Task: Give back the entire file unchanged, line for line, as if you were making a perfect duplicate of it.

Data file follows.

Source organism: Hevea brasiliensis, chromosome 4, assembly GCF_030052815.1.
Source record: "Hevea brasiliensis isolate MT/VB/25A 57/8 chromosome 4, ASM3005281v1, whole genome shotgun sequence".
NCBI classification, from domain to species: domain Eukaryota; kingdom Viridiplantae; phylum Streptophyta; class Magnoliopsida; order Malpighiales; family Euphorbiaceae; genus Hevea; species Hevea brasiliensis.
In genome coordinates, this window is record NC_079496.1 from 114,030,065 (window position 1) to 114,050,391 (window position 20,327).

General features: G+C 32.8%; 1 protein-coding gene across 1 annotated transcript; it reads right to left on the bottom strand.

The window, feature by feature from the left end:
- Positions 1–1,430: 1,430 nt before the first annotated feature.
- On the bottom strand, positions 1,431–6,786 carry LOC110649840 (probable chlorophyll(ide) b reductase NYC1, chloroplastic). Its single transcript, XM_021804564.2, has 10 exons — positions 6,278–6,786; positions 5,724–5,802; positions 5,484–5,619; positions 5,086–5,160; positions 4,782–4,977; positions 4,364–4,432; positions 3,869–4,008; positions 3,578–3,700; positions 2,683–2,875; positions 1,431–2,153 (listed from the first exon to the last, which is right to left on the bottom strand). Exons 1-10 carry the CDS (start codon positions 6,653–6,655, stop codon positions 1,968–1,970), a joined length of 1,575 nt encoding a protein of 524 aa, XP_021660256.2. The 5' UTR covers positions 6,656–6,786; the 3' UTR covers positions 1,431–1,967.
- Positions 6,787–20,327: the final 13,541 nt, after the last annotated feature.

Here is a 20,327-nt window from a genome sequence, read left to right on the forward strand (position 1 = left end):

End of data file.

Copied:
Source organism: Hevea brasiliensis, chromosome 4, assembly GCF_030052815.1.
Source record: "Hevea brasiliensis isolate MT/VB/25A 57/8 chromosome 4, ASM3005281v1, whole genome shotgun sequence".
NCBI classification, from domain to species: domain Eukaryota; kingdom Viridiplantae; phylum Streptophyta; class Magnoliopsida; order Malpighiales; family Euphorbiaceae; genus Hevea; species Hevea brasiliensis.
In genome coordinates, this window is record NC_079496.1 from 114,030,065 (window position 1) to 114,050,391 (window position 20,327).

General features: G+C 32.8%; 1 protein-coding gene across 1 annotated transcript; it reads right to left on the bottom strand.

The window, feature by feature from the left end:
- Positions 1–1,430: 1,430 nt before the first annotated feature.
- On the bottom strand, positions 1,431–6,786 carry LOC110649840 (probable chlorophyll(ide) b reductase NYC1, chloroplastic). Its single transcript, XM_021804564.2, has 10 exons — positions 6,278–6,786; positions 5,724–5,802; positions 5,484–5,619; positions 5,086–5,160; positions 4,782–4,977; positions 4,364–4,432; positions 3,869–4,008; positions 3,578–3,700; positions 2,683–2,875; positions 1,431–2,153 (listed from the first exon to the last, which is right to left on the bottom strand). Exons 1-10 carry the CDS (start codon positions 6,653–6,655, stop codon positions 1,968–1,970), a joined length of 1,575 nt encoding a protein of 524 aa, XP_021660256.2. The 5' UTR covers positions 6,656–6,786; the 3' UTR covers positions 1,431–1,967.
- Positions 6,787–20,327: the final 13,541 nt, after the last annotated feature.

Here is a 20,327-nt window from a genome sequence, read left to right on the forward strand (position 1 = left end):